“27. Even when rights and obligations of the parties are worked out, the contract does not come to an end inter alia for the purpose of determination of the disputes arising thereunder, and, thus, the arbitration agreement can be invoked. Although it may not be strictly in place but we cannot shut our eyes to the ground reality that in a case where a contractor has made huge investment, he cannot afford not to take from the employer the amount under the bills, for various reasons which may include discharge of his liability towards the banks, financial institutions and other persons. In such a situation, the public sector undertakings would have an upper hand. They would not ordinarily release the money unless a “No-Demand Certificate” is signed. Each case, therefore, is required to be considered on its own facts.
28. Further, necessitas non habet legem is an age-old maxim which means necessity knows no law. A person may sometimes have to succumb to the pressure of the other party to the bargain who is in a stronger position.”
7) In Ambica Construction vs. Union of India, (2006) 13 SCC 475 which also deals with issuance of “No-claim Certificate” by the contractor. The following conclusions are relevant which read as under:-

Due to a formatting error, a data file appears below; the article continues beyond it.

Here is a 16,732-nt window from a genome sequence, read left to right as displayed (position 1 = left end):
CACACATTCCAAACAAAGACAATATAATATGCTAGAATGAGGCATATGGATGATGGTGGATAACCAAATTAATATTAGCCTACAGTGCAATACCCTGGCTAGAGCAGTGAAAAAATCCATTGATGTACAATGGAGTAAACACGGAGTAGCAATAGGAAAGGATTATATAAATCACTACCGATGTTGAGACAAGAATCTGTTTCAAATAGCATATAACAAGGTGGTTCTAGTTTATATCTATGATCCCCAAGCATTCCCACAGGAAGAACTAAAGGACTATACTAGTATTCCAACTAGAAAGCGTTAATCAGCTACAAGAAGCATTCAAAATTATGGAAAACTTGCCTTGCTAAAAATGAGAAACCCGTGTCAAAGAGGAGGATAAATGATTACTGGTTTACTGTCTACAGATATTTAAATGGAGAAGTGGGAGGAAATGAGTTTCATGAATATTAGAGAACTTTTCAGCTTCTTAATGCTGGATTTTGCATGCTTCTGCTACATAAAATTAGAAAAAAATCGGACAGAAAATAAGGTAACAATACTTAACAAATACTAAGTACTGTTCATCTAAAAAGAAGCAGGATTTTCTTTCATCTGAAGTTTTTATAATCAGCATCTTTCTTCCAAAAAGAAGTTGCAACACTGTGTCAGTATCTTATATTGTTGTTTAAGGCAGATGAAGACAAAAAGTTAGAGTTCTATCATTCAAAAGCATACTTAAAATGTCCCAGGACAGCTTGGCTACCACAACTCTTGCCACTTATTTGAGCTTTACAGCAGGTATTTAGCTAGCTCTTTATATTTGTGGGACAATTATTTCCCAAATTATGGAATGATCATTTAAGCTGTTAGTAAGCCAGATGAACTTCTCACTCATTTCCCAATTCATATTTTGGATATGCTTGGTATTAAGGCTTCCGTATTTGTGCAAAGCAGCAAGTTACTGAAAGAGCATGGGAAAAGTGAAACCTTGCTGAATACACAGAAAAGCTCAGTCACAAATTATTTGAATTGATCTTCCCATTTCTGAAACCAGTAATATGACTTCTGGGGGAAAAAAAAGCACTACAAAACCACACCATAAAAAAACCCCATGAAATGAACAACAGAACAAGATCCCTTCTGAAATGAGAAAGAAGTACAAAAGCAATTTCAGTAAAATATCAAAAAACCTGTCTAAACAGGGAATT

“16. Since we are called upon to consider the efficacy of Clause 43(2) of the General Conditions of Contract with reference to the subject-matter of the present appeals, the same is set out hereinbelow:
“43. (2) Signing of ‘no-claim’ certificate.—The contractor shall not be entitled to make any claim whatsoever against the Railways under or by virtue of or arising out of this contract, nor shall the Railways entertain or consider any such claim, if made by the contractor, after he shall have signed a ‘noclaim’ certificate in favour of the Railways, in such form as shall be required by the Railways, after the works are finally measured up. The contractor shall be debarred from disputing the correctness of the items covered by ‘no-claim certificate’ or demanding a reference to arbitration in respect thereof.”
17. A glance at the said clause will immediately indicate that a no-claim certificate is required to be submitted by a contractor once the works are finally measured up. In the instant case the work was yet to be completed and there is nothing to indicate that the works, as undertaken by the contractor, had been finally measured and on the basis of the same a no-claim certificate had been issued by the appellant. On the other hand, even the first arbitrator, who had been appointed, had come to a finding that no-claim certificate had been given under coercion and duress. It is the Division Bench of the Calcutta High Court which, for the first time, came to a conclusion that such no-claim certificate had not been submitted under coercion and duress.
18. From the submissions made on behalf of the respective parties and in particular from the submissions made on behalf of the appellant, it is apparent that unless a discharge certificate is given in advance, payment of bills are generally delayed. Although, Clause 43(2) has been included in the General Conditions of Contract, the same is meant to be a safeguard as against frivolous claims after final measurement. Having regard to the decision in Reshmi Constructions it can no longer be said that such a clause in the contract would be an absolute bar to a contractor raising claims which are genuine, even after the submission of such no-claim certificate.